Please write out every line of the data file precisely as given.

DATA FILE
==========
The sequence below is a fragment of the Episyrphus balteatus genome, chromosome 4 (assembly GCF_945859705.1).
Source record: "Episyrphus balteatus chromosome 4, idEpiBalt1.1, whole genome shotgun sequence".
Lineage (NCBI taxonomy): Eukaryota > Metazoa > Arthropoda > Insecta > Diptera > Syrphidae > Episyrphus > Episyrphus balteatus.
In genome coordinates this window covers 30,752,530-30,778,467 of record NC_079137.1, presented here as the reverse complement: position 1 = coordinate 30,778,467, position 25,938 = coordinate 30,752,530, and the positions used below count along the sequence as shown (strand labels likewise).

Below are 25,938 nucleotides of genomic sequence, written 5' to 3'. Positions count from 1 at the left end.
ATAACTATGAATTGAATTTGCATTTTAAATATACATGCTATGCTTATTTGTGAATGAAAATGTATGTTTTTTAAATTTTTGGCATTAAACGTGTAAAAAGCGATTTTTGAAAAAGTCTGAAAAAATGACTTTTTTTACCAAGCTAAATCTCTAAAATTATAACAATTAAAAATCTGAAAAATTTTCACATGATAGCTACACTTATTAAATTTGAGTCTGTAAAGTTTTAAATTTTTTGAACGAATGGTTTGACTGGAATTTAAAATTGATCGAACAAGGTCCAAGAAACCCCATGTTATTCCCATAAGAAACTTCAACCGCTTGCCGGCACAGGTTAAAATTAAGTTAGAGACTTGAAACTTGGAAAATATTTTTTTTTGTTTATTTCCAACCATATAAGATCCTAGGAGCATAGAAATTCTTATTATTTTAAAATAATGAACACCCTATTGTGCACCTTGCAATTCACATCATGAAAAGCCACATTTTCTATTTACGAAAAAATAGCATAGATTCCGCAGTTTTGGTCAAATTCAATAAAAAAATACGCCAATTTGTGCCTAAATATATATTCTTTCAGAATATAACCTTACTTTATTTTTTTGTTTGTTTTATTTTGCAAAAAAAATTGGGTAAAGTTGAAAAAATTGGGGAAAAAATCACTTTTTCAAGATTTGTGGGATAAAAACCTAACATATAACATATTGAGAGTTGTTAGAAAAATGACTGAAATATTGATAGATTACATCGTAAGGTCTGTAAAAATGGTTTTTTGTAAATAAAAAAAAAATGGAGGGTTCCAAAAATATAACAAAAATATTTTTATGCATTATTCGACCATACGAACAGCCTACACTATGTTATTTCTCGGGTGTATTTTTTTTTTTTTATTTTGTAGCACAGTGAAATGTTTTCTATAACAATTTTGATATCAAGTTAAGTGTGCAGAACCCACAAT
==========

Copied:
The sequence below is a fragment of the Episyrphus balteatus genome, chromosome 4 (assembly GCF_945859705.1).
Source record: "Episyrphus balteatus chromosome 4, idEpiBalt1.1, whole genome shotgun sequence".
Lineage (NCBI taxonomy): Eukaryota > Metazoa > Arthropoda > Insecta > Diptera > Syrphidae > Episyrphus > Episyrphus balteatus.
In genome coordinates this window covers 30,752,530-30,778,467 of record NC_079137.1, presented here as the reverse complement: position 1 = coordinate 30,778,467, position 25,938 = coordinate 30,752,530, and the positions used below count along the sequence as shown (strand labels likewise).

Below are 25,938 nucleotides of genomic sequence, written 5' to 3'. Positions count from 1 at the left end.
ATAACTATGAATTGAATTTGCATTTTAAATATACATGCTATGCTTATTTGTGAATGAAAATGTATGTTTTTTAAATTTTTGGCATTAAACGTGTAAAAAGCGATTTTTGAAAAAGTCTGAAAAAATGACTTTTTTTACCAAGCTAAATCTCTAAAATTATAACAATTAAAAATCTGAAAAATTTTCACATGATAGCTACACTTATTAAATTTGAGTCTGTAAAGTTTTAAATTTTTTGAACGAATGGTTTGACTGGAATTTAAAATTGATCGAACAAGGTCCAAGAAACCCCATGTTATTCCCATAAGAAACTTCAACCGCTTGCCGGCACAGGTTAAAATTAAGTTAGAGACTTGAAACTTGGAAAATATTTTTTTTTGTTTATTTCCAACCATATAAGATCCTAGGAGCATAGAAATTCTTATTATTTTAAAATAATGAACACCCTATTGTGCACCTTGCAATTCACATCATGAAAAGCCACATTTTCTATTTACGAAAAAATAGCATAGATTCCGCAGTTTTGGTCAAATTCAATAAAAAAATACGCCAATTTGTGCCTAAATATATATTCTTTCAGAATATAACCTTACTTTATTTTTTTGTTTGTTTTATTTTGCAAAAAAAATTGGGTAAAGTTGAAAAAATTGGGGAAAAAATCACTTTTTCAAGATTTGTGGGATAAAAACCTAACATATAACATATTGAGAGTTGTTAGAAAAATGACTGAAATATTGATAGATTACATCGTAAGGTCTGTAAAAATGGTTTTTTGTAAATAAAAAAAAAATGGAGGGTTCCAAAAATATAACAAAAATATTTTTATGCATTATTCGACCATACGAACAGCCTACACTATGTTATTTCTCGGGTGTATTTTTTTTTTTTTATTTTGTAGCACAGTGAAATGTTTTCTATAACAATTTTGATATCAAGTTAAGTGTGCAGAACCCACAAT